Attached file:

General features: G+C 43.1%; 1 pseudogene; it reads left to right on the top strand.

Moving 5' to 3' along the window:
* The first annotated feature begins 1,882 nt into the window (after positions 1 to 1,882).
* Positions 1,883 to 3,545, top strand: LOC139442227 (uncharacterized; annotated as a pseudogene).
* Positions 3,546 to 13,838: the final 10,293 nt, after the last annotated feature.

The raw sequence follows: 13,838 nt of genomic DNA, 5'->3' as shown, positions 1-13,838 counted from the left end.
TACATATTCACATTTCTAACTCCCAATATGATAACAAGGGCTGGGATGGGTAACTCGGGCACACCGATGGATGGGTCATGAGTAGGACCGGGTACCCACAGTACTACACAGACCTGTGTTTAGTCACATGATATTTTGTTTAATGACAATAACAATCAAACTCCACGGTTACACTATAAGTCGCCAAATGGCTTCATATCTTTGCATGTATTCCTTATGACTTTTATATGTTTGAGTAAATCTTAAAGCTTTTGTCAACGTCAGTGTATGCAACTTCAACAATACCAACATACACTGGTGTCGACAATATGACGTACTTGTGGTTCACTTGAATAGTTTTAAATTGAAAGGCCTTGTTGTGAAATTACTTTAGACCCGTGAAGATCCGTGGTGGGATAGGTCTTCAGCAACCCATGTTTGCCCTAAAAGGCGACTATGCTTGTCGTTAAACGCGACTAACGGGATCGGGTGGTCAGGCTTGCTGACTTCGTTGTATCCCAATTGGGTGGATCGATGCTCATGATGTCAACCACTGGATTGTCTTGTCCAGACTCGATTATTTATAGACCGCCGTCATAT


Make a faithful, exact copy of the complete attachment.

General features: G+C 43.1%; 1 pseudogene; it reads left to right on the top strand.

Moving 5' to 3' along the window:
* The first annotated feature begins 1,882 nt into the window (after positions 1 to 1,882).
* Positions 1,883 to 3,545, top strand: LOC139442227 (uncharacterized; annotated as a pseudogene).
* Positions 3,546 to 13,838: the final 10,293 nt, after the last annotated feature.

The raw sequence follows: 13,838 nt of genomic DNA, 5'->3' as shown, positions 1-13,838 counted from the left end.
TACATATTCACATTTCTAACTCCCAATATGATAACAAGGGCTGGGATGGGTAACTCGGGCACACCGATGGATGGGTCATGAGTAGGACCGGGTACCCACAGTACTACACAGACCTGTGTTTAGTCACATGATATTTTGTTTAATGACAATAACAATCAAACTCCACGGTTACACTATAAGTCGCCAAATGGCTTCATATCTTTGCATGTATTCCTTATGACTTTTATATGTTTGAGTAAATCTTAAAGCTTTTGTCAACGTCAGTGTATGCAACTTCAACAATACCAACATACACTGGTGTCGACAATATGACGTACTTGTGGTTCACTTGAATAGTTTTAAATTGAAAGGCCTTGTTGTGAAATTACTTTAGACCCGTGAAGATCCGTGGTGGGATAGGTCTTCAGCAACCCATGTTTGCCCTAAAAGGCGACTATGCTTGTCGTTAAACGCGACTAACGGGATCGGGTGGTCAGGCTTGCTGACTTCGTTGTATCCCAATTGGGTGGATCGATGCTCATGATGTCAACCACTGGATTGTCTTGTCCAGACTCGATTATTTATAGACCGCCGTCATAT